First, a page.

Off-Target Toxicity and Linker Stability
Antibody drug conjugates (ADCs) combine the benefits of both therapeutic monoclonal antibodies (mAb) and potent small molecule cytotoxic drugs. These moieties are connected through linkers that should be stable within systemic circulation, while maintaining the ability to cleave within the mAb-targeted cells to release highly specific payloads.
In addition to the targeted killing of antigen-positive tumor cells, some ADCs appear to have significant off-target effects, causing neutropenia and thrombocytopenia, which have necessitated some clinical trials being terminated early. However, the success of some ADCs in treating diseases has stimulated the continued research of these constructs.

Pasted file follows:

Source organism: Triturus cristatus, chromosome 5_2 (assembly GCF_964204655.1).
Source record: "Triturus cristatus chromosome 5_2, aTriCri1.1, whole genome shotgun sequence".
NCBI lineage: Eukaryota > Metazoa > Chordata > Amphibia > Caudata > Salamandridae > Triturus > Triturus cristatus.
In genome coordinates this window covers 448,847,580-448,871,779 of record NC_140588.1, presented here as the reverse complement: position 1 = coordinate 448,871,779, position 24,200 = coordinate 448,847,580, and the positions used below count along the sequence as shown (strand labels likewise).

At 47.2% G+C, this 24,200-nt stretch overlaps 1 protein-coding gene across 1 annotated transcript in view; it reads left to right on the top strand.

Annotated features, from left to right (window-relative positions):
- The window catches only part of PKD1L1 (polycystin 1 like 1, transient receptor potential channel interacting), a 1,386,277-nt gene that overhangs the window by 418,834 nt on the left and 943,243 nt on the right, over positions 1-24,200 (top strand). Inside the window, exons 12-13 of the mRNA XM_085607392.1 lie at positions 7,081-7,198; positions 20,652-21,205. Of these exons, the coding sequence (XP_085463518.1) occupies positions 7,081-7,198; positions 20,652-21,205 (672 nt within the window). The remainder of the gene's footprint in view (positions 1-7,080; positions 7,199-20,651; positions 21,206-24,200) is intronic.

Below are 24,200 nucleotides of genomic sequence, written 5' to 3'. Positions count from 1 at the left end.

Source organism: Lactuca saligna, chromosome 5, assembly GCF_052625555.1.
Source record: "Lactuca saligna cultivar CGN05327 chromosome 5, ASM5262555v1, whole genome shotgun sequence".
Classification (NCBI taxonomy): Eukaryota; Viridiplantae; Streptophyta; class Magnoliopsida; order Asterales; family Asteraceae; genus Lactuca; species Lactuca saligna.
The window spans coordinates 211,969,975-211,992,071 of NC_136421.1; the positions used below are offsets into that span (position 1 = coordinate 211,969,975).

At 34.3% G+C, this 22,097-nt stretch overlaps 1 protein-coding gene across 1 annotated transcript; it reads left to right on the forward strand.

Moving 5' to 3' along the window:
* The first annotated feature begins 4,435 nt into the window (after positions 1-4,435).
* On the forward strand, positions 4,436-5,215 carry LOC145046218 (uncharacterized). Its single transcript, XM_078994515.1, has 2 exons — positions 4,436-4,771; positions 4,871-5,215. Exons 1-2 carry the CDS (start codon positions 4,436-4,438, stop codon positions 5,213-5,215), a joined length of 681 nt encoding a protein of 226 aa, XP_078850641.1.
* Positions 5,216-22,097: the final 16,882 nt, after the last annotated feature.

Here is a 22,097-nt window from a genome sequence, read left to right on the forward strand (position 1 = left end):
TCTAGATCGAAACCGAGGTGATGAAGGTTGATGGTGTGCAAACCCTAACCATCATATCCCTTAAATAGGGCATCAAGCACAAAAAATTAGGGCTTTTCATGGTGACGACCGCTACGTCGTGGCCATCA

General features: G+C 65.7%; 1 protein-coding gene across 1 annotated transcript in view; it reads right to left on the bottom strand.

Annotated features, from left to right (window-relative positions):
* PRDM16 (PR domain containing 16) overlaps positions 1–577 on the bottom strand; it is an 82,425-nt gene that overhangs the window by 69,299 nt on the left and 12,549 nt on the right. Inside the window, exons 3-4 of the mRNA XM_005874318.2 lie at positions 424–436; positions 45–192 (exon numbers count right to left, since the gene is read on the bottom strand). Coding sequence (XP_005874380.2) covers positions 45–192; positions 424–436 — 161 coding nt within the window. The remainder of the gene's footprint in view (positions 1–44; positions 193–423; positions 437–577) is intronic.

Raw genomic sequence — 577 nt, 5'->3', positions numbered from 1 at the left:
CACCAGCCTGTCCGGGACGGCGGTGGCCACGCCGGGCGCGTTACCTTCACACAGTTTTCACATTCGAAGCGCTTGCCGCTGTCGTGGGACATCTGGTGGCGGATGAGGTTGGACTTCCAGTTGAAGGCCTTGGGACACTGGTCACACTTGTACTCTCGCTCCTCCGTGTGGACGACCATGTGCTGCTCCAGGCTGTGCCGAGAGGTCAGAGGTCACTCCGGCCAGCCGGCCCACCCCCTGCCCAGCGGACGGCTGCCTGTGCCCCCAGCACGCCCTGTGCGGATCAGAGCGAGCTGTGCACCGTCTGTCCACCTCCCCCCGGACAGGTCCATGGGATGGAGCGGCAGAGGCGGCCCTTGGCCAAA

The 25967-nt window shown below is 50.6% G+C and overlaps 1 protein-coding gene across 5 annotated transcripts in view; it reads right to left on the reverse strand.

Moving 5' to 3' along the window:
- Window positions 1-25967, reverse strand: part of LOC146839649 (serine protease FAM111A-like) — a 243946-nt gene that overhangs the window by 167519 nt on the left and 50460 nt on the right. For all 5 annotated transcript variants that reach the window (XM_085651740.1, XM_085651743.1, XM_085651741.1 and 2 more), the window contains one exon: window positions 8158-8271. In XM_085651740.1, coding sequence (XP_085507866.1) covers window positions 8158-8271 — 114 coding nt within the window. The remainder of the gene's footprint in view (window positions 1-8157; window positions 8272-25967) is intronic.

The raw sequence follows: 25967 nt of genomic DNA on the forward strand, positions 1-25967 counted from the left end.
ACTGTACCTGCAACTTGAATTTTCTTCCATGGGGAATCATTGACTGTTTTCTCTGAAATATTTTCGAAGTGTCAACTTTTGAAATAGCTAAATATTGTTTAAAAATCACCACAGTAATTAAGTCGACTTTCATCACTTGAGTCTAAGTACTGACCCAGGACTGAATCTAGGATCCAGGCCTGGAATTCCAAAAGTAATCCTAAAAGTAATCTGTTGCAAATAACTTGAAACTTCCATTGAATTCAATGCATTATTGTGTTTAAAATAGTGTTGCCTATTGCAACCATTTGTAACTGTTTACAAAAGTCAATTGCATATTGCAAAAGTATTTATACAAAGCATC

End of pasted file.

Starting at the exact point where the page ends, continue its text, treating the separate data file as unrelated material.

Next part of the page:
We have two distinct assay platforms to assess cytotoxicity caused by ADCs.
In the initial platform, we can evaluate off-target toxicity using colony forming cell (CFC) assays to assess effects on erythroid, myeloid, or megakaryocyte progenitors using marrow derived from human, NHP, rat, and mouse.
Our second platform addresses linker stability. We have adopted the neutrophil differentiation assay described by Zhao et al (2017), whereby neutrophils cause their own demise by releasing enzymes which cleave the payload from the antibody and thus kill developing neutrophils.